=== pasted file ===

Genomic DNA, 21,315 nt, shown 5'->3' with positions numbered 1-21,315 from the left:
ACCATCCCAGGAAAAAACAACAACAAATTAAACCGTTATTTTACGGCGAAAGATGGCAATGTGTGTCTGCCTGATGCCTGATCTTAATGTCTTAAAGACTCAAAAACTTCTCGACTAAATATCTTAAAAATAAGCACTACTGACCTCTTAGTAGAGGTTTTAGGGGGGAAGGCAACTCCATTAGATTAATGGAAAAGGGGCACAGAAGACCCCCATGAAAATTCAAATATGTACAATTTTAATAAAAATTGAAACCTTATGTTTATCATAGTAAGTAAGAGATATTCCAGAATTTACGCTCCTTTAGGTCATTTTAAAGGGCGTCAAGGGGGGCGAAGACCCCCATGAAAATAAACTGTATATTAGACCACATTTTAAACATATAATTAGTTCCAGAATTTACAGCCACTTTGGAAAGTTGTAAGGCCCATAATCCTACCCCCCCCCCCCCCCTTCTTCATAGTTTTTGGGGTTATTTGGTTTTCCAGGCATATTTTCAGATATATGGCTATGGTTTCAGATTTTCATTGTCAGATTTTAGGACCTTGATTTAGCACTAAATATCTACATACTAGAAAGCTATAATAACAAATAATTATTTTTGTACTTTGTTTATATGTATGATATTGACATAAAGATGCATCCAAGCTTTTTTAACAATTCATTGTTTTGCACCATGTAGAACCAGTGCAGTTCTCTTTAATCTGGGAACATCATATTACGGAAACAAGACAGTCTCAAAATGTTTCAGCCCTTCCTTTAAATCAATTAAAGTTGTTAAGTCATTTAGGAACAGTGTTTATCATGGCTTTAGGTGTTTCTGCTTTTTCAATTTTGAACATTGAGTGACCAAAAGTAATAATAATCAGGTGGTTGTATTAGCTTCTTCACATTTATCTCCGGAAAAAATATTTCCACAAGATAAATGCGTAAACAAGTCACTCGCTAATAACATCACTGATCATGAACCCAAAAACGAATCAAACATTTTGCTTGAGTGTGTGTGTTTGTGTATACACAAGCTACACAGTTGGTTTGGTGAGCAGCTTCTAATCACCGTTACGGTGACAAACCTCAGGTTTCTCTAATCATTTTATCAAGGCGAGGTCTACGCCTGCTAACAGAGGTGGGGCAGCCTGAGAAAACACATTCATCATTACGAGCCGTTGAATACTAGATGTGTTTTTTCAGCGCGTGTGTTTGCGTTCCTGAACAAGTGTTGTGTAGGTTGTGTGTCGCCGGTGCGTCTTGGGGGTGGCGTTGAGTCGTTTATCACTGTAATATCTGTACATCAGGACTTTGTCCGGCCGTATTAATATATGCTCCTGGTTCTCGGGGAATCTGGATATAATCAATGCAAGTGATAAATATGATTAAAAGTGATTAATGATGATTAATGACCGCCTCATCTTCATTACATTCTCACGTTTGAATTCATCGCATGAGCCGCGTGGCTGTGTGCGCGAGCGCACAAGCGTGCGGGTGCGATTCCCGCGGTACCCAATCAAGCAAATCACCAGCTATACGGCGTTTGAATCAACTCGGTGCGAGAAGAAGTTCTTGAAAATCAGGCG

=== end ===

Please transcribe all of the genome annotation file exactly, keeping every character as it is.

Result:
Genomic DNA, 21,315 nt, shown 5'->3' with positions numbered 1-21,315 from the left:
ACCATCCCAGGAAAAAACAACAACAAATTAAACCGTTATTTTACGGCGAAAGATGGCAATGTGTGTCTGCCTGATGCCTGATCTTAATGTCTTAAAGACTCAAAAACTTCTCGACTAAATATCTTAAAAATAAGCACTACTGACCTCTTAGTAGAGGTTTTAGGGGGGAAGGCAACTCCATTAGATTAATGGAAAAGGGGCACAGAAGACCCCCATGAAAATTCAAATATGTACAATTTTAATAAAAATTGAAACCTTATGTTTATCATAGTAAGTAAGAGATATTCCAGAATTTACGCTCCTTTAGGTCATTTTAAAGGGCGTCAAGGGGGGCGAAGACCCCCATGAAAATAAACTGTATATTAGACCACATTTTAAACATATAATTAGTTCCAGAATTTACAGCCACTTTGGAAAGTTGTAAGGCCCATAATCCTACCCCCCCCCCCCCCCTTCTTCATAGTTTTTGGGGTTATTTGGTTTTCCAGGCATATTTTCAGATATATGGCTATGGTTTCAGATTTTCATTGTCAGATTTTAGGACCTTGATTTAGCACTAAATATCTACATACTAGAAAGCTATAATAACAAATAATTATTTTTGTACTTTGTTTATATGTATGATATTGACATAAAGATGCATCCAAGCTTTTTTAACAATTCATTGTTTTGCACCATGTAGAACCAGTGCAGTTCTCTTTAATCTGGGAACATCATATTACGGAAACAAGACAGTCTCAAAATGTTTCAGCCCTTCCTTTAAATCAATTAAAGTTGTTAAGTCATTTAGGAACAGTGTTTATCATGGCTTTAGGTGTTTCTGCTTTTTCAATTTTGAACATTGAGTGACCAAAAGTAATAATAATCAGGTGGTTGTATTAGCTTCTTCACATTTATCTCCGGAAAAAATATTTCCACAAGATAAATGCGTAAACAAGTCACTCGCTAATAACATCACTGATCATGAACCCAAAAACGAATCAAACATTTTGCTTGAGTGTGTGTGTTTGTGTATACACAAGCTACACAGTTGGTTTGGTGAGCAGCTTCTAATCACCGTTACGGTGACAAACCTCAGGTTTCTCTAATCATTTTATCAAGGCGAGGTCTACGCCTGCTAACAGAGGTGGGGCAGCCTGAGAAAACACATTCATCATTACGAGCCGTTGAATACTAGATGTGTTTTTTCAGCGCGTGTGTTTGCGTTCCTGAACAAGTGTTGTGTAGGTTGTGTGTCGCCGGTGCGTCTTGGGGGTGGCGTTGAGTCGTTTATCACTGTAATATCTGTACATCAGGACTTTGTCCGGCCGTATTAATATATGCTCCTGGTTCTCGGGGAATCTGGATATAATCAATGCAAGTGATAAATATGATTAAAAGTGATTAATGATGATTAATGACCGCCTCATCTTCATTACATTCTCACGTTTGAATTCATCGCATGAGCCGCGTGGCTGTGTGCGCGAGCGCACAAGCGTGCGGGTGCGATTCCCGCGGTACCCAATCAAGCAAATCACCAGCTATACGGCGTTTGAATCAACTCGGTGCGAGAAGAAGTTCTTGAAAATCAGGCG